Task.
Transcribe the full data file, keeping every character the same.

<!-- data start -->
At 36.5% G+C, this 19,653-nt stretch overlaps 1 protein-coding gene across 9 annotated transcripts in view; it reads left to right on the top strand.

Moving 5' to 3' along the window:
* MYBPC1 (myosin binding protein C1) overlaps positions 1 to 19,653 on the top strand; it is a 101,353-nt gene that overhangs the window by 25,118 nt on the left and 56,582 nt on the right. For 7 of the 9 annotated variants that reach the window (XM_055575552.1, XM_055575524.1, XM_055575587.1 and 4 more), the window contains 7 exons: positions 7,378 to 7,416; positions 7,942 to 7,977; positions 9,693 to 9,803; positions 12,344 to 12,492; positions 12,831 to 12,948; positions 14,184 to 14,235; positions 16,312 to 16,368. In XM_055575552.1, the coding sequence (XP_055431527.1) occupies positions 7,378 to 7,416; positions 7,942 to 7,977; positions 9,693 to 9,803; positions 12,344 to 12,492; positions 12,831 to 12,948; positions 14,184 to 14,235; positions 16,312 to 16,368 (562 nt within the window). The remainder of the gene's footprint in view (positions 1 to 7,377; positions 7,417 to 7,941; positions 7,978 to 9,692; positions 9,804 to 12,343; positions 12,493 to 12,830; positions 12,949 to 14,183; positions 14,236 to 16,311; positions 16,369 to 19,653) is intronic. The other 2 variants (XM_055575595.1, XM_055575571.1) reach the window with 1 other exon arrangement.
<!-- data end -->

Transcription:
At 36.5% G+C, this 19,653-nt stretch overlaps 1 protein-coding gene across 9 annotated transcripts in view; it reads left to right on the top strand.

Moving 5' to 3' along the window:
* MYBPC1 (myosin binding protein C1) overlaps positions 1 to 19,653 on the top strand; it is a 101,353-nt gene that overhangs the window by 25,118 nt on the left and 56,582 nt on the right. For 7 of the 9 annotated variants that reach the window (XM_055575552.1, XM_055575524.1, XM_055575587.1 and 4 more), the window contains 7 exons: positions 7,378 to 7,416; positions 7,942 to 7,977; positions 9,693 to 9,803; positions 12,344 to 12,492; positions 12,831 to 12,948; positions 14,184 to 14,235; positions 16,312 to 16,368. In XM_055575552.1, the coding sequence (XP_055431527.1) occupies positions 7,378 to 7,416; positions 7,942 to 7,977; positions 9,693 to 9,803; positions 12,344 to 12,492; positions 12,831 to 12,948; positions 14,184 to 14,235; positions 16,312 to 16,368 (562 nt within the window). The remainder of the gene's footprint in view (positions 1 to 7,377; positions 7,417 to 7,941; positions 7,978 to 9,692; positions 9,804 to 12,343; positions 12,493 to 12,830; positions 12,949 to 14,183; positions 14,236 to 16,311; positions 16,369 to 19,653) is intronic. The other 2 variants (XM_055575595.1, XM_055575571.1) reach the window with 1 other exon arrangement.